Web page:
Updated: Sep 3
What makes CHARLIE DARWIN different? A million things! But have you noticed that almost ALL Charlie Darwin garments are made with the exact same linen fabric? That's right! So far I've designed nearly 25 garments using one fabric. You don't have to know much about the fashion industry to know that's not normal!
In 2021, I experimented with several "weights" (thicknesses and densities) of linen fabrics and found there was one that provided the perfect combination of durability and breathability. It's a medium weight, opaque (not see-through) fabric with a woven mix of fibers that are their natural hue and fibers that have been bleached. This nearly white color feels clean, crisp, and earthy when undyed, and it simultaneously takes and holds natural dye color so well!
To keep costs low on my end (and yours), I primarily purchase big 20-40 yard rolls of this linen in it's undyed form. When you place an order, I then go ahead and cut out your pattern, sew it up, and dye it using pigments from plants if you choose a naturally dyed option.
It's super soft
Newly woven linen fabric is quite rough to the touch but softens up over time. One critical feature of our fabric is that it has been presoftened at the manufacturer's facility, so it is already softened up and ready to wear. They soften it by blasting it with wind!
Good on your skin
The linen (which is a product of the flax plant) is grown and processed throughout Eastern Europe. It has been OEKO-TEX certified, which means that the OEKO-TEX organization tested the fabric for over 100 harmful toxins and chemicals before approving them for public use. This is known as Standard 100 and you can read more about it here: https://www.oeko-tex.com/en/our-standards/standard-100-by-oeko-tex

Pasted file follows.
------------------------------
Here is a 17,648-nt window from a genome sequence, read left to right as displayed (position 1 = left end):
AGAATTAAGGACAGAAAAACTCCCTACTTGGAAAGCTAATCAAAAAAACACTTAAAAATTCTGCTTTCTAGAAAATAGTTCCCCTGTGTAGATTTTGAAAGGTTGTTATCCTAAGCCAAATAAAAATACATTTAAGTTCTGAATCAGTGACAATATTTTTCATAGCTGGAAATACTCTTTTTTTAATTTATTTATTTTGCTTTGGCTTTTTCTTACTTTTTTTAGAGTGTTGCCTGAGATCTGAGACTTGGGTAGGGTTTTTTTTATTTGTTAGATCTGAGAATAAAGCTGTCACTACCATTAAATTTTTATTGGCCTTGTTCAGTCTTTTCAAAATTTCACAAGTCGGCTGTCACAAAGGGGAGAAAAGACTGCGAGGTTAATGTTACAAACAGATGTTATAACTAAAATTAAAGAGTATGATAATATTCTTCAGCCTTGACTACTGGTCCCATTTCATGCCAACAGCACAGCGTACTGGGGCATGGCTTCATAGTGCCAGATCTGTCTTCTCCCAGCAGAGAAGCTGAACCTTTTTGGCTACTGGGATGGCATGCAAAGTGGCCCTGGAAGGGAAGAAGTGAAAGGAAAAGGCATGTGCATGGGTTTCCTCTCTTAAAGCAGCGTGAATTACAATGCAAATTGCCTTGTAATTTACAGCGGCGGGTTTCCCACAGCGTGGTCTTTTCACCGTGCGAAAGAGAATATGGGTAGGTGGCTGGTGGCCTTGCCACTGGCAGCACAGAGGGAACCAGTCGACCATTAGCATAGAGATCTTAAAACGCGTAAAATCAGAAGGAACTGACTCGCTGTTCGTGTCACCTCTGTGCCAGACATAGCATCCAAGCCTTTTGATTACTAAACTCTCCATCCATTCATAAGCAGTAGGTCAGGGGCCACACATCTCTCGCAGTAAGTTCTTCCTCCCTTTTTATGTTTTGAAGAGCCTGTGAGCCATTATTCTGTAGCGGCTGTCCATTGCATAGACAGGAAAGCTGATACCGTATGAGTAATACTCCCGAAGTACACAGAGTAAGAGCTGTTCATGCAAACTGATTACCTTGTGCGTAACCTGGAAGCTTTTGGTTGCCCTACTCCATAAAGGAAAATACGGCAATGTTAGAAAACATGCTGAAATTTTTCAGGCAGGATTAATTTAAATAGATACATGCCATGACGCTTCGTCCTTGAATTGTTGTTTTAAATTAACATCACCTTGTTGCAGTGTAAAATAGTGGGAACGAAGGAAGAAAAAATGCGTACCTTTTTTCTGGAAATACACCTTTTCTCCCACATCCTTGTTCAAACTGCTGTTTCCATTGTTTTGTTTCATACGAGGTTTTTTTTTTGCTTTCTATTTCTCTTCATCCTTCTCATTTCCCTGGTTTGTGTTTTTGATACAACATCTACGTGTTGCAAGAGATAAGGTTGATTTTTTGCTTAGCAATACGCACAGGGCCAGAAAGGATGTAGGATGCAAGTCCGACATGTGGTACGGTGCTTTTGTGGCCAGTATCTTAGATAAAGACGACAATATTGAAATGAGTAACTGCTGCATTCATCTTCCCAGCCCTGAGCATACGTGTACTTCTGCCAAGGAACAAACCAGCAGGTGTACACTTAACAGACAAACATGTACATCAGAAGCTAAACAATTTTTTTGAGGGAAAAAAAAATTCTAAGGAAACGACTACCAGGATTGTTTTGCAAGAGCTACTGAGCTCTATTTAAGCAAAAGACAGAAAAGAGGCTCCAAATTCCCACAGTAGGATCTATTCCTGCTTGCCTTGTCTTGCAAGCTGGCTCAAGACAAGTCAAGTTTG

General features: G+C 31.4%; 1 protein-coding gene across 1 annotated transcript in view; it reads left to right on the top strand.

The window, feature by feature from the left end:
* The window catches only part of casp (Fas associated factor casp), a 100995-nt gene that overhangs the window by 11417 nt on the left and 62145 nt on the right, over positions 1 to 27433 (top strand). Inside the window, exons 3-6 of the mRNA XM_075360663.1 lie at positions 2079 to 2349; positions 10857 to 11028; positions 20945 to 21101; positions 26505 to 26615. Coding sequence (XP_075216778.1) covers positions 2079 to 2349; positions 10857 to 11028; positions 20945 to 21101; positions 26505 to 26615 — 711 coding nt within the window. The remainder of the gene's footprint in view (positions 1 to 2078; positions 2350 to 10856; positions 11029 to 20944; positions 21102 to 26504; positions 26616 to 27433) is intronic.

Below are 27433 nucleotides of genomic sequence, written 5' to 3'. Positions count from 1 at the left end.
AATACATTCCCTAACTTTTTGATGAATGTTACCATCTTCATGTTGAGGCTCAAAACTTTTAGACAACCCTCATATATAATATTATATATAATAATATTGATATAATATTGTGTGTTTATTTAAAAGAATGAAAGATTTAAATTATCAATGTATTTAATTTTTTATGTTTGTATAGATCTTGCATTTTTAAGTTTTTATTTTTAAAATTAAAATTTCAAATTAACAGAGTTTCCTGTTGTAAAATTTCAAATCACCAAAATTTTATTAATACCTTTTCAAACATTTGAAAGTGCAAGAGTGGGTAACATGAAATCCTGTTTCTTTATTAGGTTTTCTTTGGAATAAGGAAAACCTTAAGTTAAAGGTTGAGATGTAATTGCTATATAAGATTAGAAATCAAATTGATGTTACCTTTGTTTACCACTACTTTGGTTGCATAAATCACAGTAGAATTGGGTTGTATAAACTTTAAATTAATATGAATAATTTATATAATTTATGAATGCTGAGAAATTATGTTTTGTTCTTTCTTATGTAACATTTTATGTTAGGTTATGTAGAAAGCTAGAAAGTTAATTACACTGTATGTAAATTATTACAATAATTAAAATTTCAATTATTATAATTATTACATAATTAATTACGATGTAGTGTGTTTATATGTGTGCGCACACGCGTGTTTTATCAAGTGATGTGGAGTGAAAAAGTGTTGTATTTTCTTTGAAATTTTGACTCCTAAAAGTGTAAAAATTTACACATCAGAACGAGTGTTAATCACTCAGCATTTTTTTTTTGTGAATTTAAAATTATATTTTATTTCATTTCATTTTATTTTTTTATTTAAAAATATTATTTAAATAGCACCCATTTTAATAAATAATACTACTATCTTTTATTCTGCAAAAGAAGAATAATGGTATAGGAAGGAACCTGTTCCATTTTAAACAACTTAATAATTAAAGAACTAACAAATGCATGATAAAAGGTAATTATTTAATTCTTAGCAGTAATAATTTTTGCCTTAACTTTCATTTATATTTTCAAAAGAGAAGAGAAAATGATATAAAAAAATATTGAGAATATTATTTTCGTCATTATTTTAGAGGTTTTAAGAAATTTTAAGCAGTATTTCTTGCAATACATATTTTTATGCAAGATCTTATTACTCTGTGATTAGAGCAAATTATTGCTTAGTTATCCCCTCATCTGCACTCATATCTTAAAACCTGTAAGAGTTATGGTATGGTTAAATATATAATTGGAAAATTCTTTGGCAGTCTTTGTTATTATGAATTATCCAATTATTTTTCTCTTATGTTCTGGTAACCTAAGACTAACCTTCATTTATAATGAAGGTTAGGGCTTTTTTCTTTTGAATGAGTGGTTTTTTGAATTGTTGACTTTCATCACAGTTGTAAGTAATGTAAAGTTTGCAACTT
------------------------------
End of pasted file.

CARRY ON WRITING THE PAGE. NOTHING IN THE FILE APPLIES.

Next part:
Good on the planet
Did you know linen will start to biodegrade back into the earth within 2 weeks? Linen fabric is a weave of fibers that are taken from a plant called "flax". There is absolutely no plastics woven in like there is for polyester, nylon, or acrylic (these fabrics take over 500 years to biodegrade!)
This summer I burried a few pieces of my naturally dyed linen in the garden to see how it breaks down over time. Here is my indigo-dyed linen that I dug up after just 2 weeks in the soil:
(I'm only 2 weeks into the experiment, will post the results of 4 and 6 weeks as it comes!)
Easy to care for
The more I wear my own sample garments, the more I realize how easy it is to care for!
Here are some quick tips for washing any of our undyed linen clothing:
Cool or warm wash on a gentle cycle with a mild detergent free of harsh chemicals. We recommend clean, clear, and gentle style detergents.
Machine dry on a low heat setting until the linen is still a little damp and/ or air dry flat.
Warm to hot iron on just-damp linen for best ironing results.
I advise against:
The use of bleach, harsh washing agents, and stain removers (instead use a gentle dish soap like Dawn)
The use of permanent press settings on your washer/dryer
To learn how to care for our naturally dyed linen fabric, check out this blog post!
Next, read about why I seriously love hiking in linen, or take a look at how I used this linen for 3 different looks in my Summer/Fall 2022 collection!
Shop some of our most popular linen pieces:
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Or just reach out and say hello at CharlieDarwinCo@gmail.com